Doom (2005) – Directed by Andrzej Bartkowiak – Starring Karl Urban, Rosamund Pike, Raz Adoti, Dwayne Johnson, Dexter Fletcher, and Doug Jones.
DOOM almost works.
If you just want 2 hours of a nice-looking sci-fi shoot ‘em up, DOOM certainly delivers, but it’s one of those films that verges on actually being a good film, instead of just a “hits the spot” film. There are talented actors here (Karl Urban, Rosamund Pike, Dwayne Johnson, the concierge from Hotel Babylon), a stylish director, and the whole project was overseen by John Wells, a guy who was also a producer and showrunner on two critically and commercially successful TV shows: ER and The West Wing. There’s enough tweaks on the formula to give it a “fresh enough” feel with Urban and Pike playing estranged siblings instead of lovers, the movie turns one of its protagonists into an antagonist 2/3 of the way through the movie, there’s a bit of philosophical wrangling over whether soldiers should follow their orders when their orders are no longer the right thing to do, and it’s an R-rated film that doesn’t shy away from vulgarity, which helps enforce the idea that this is a movie for adults and not kids.
Which is sort of weird, I guess, since the film is based off a video game that was played by teenagers as well as adults, so while I appreciate the attempt to make a grown up shoot ‘em up, I also think it’s curious you would hamstring your potential box office.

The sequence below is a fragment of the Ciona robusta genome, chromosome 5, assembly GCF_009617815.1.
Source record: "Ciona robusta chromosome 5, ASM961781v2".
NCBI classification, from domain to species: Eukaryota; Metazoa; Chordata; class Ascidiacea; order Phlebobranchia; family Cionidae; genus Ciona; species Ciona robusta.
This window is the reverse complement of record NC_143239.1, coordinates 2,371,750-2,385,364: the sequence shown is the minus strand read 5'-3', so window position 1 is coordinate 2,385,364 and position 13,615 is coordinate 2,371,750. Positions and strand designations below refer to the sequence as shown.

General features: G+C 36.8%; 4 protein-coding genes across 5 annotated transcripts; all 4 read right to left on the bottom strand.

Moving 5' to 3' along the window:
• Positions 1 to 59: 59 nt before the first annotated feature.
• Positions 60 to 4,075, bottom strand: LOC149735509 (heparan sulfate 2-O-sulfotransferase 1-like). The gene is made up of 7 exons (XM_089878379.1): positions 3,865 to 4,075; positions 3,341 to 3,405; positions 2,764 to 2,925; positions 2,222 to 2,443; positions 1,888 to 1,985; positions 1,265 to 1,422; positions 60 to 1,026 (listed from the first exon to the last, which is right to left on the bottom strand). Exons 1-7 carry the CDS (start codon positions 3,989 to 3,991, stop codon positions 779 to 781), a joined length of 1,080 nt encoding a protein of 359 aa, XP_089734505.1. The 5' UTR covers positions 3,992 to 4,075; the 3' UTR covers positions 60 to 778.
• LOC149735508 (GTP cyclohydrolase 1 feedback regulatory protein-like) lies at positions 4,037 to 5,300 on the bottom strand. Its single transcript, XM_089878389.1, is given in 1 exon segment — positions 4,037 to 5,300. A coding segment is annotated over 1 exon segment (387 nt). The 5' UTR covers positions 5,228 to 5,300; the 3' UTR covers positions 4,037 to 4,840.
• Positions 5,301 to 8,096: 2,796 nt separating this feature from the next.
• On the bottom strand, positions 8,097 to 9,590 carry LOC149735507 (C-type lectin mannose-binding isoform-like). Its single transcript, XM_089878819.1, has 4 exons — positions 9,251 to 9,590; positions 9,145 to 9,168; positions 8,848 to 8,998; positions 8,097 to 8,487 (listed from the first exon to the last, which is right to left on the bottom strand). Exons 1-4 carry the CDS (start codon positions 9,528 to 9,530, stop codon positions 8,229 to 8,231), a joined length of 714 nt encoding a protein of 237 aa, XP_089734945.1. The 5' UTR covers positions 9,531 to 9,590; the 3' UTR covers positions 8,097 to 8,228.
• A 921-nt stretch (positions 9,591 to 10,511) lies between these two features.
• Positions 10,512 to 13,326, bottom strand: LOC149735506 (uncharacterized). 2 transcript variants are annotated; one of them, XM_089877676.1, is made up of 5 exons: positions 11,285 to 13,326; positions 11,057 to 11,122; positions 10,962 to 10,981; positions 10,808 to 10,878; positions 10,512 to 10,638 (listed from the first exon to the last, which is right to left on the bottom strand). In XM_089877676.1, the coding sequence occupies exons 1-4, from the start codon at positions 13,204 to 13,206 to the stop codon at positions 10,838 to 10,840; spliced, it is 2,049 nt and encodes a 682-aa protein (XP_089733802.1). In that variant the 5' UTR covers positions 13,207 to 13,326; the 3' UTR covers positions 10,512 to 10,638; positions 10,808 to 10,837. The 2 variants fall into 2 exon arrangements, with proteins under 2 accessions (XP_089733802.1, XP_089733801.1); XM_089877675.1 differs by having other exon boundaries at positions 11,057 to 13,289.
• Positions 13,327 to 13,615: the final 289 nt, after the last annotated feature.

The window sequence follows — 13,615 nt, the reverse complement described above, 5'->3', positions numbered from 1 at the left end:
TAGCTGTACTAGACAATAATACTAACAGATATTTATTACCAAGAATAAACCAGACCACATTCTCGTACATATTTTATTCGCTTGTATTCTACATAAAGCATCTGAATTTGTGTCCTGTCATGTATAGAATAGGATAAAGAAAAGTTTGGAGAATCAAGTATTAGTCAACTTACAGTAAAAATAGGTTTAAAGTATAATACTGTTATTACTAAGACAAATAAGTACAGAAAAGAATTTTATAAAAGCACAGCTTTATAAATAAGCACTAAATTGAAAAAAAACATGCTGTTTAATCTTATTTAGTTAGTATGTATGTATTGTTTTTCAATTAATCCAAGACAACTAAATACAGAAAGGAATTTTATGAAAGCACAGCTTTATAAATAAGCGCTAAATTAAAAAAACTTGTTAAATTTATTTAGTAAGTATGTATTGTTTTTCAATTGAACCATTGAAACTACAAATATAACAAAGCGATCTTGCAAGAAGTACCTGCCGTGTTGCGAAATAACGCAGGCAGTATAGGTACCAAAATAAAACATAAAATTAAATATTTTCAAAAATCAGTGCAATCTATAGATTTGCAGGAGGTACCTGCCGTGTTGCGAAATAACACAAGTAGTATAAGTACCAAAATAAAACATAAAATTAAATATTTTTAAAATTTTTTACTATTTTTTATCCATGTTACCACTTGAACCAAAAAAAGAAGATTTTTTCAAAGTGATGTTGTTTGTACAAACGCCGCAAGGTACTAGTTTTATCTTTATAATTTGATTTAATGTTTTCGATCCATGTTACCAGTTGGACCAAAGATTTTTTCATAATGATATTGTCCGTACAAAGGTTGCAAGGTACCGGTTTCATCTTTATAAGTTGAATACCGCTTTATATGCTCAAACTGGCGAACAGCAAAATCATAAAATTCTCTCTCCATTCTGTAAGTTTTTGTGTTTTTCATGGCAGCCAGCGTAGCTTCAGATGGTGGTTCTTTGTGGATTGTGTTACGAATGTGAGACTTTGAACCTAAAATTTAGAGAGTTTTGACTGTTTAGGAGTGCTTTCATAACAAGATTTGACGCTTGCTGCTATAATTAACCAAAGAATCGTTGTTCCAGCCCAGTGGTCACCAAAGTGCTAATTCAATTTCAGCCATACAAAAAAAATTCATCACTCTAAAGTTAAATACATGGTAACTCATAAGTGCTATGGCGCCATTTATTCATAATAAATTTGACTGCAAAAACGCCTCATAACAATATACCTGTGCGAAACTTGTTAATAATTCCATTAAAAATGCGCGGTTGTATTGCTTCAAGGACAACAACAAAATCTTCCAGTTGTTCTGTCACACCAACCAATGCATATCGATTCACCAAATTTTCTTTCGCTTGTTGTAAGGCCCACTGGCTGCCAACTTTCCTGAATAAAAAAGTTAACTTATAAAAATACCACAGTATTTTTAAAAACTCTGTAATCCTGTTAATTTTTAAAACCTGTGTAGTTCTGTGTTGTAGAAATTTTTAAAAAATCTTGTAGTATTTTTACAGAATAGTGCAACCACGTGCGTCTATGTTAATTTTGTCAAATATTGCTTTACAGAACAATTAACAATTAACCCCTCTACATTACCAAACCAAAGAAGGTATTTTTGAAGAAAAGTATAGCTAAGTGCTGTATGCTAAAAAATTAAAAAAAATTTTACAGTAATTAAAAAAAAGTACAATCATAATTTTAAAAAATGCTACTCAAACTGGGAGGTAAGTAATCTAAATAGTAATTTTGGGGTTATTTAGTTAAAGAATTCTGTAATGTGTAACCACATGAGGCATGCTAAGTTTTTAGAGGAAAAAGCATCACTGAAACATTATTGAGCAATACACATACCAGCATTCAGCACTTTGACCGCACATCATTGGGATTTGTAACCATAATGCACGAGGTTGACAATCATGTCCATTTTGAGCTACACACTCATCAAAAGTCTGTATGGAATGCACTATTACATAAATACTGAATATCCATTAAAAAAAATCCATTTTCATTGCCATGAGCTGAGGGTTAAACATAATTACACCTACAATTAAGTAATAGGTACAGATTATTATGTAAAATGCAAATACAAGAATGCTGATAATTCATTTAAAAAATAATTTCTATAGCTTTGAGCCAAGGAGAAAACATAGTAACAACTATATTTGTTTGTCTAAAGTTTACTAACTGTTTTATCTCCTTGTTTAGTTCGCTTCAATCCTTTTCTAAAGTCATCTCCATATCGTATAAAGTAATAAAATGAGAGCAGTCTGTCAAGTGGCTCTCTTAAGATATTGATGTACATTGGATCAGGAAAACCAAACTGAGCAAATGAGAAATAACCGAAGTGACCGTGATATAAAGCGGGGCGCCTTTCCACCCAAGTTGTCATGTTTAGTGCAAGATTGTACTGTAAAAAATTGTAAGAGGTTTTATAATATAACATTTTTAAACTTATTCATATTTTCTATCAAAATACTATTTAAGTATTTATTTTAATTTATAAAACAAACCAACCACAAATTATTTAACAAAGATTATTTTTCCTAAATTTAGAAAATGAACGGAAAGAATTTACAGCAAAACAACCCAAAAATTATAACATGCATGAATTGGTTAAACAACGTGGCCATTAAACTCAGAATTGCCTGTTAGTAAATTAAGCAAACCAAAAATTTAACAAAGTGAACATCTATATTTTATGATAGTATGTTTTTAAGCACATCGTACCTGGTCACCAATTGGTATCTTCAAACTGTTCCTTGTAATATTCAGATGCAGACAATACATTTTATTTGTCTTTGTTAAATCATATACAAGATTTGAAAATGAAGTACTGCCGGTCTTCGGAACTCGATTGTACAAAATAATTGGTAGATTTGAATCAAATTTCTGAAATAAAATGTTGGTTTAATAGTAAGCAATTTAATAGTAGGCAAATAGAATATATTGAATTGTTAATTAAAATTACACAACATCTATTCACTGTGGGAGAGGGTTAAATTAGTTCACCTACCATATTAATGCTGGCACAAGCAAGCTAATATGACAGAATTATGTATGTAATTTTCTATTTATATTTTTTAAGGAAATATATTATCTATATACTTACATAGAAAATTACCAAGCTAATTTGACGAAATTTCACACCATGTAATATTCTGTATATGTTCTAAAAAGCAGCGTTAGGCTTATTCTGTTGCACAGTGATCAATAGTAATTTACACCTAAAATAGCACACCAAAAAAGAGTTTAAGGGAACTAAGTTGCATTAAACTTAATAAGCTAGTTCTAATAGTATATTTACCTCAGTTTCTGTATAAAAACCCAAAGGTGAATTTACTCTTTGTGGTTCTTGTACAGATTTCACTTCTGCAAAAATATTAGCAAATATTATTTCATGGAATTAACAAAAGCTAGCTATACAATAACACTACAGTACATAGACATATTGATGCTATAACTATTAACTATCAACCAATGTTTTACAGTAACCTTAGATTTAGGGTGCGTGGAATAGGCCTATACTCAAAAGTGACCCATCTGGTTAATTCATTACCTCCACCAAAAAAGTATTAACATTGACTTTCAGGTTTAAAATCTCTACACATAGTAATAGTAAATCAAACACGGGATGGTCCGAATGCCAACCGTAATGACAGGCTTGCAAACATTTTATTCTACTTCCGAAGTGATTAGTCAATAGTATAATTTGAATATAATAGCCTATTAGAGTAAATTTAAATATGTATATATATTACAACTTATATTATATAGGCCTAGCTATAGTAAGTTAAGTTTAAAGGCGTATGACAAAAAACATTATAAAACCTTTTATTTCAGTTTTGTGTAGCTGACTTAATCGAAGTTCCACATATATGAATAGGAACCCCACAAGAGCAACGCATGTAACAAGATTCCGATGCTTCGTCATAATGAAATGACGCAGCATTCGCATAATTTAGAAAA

There’s a lot here to like, and at times I really do like the film, but ultimately it never really reaches a level where it becomes a good movie.
In DOOM, something bad happens at a research facility owned by Union Aerospace Corporation (UAC), so they send in a team of Marines, who you will instantly recognize as “the people who will do the killing.” They all have names and nicknames, but other than the Rock and Karl Urban, they’re rather exchangeable. The film tries to give them personalities – there’s a religious one, the pervert, the sex-first dude, the rookie, etc. – but the film only really half-commits to this idea of them being individual people. Take “the Kid.” He’s a rookie on this mission and even though it’s a “Level 5″ operation (meaning, super-duper serious), they take him along. So he’s nervous and asks the pervert for some “help,” and the pervert gives him two pills which make him high, which gets him yelled at by Reaper (Urban), which leads to …
There’s all kinds of moments like that. Duke (Raz Adoti) spends much of the movie scamming on Reaper’s sister, Dr. Samantha Grimm (Rosamund Pike), who’s totally okay with the flirting, and this leads to …
I suppose, if one wanted to, they could make the argument that what DOOM does is depict how life’s subplots can be immediately and violently interrupted by giant mutated monsters, but really, it just ends up feeling like the film is just giving us character bits to keep us moderately entertained so it can slowly drag out the monster mystery. If the film had no real intention on following through with these subplots in a meaningful way, that’s totally fine, but get to the killing quicker. Do filmmakers really think that getting a five-minute intro where we learn that one of them is a pervert and another is a rookie will make us care for the film in a greater way? If you want to build characters, great, build them and see it through, but if all you want to do is make a man vs. monster movie, then do that. Give us their personality en route, in between the shooting and screaming and dying.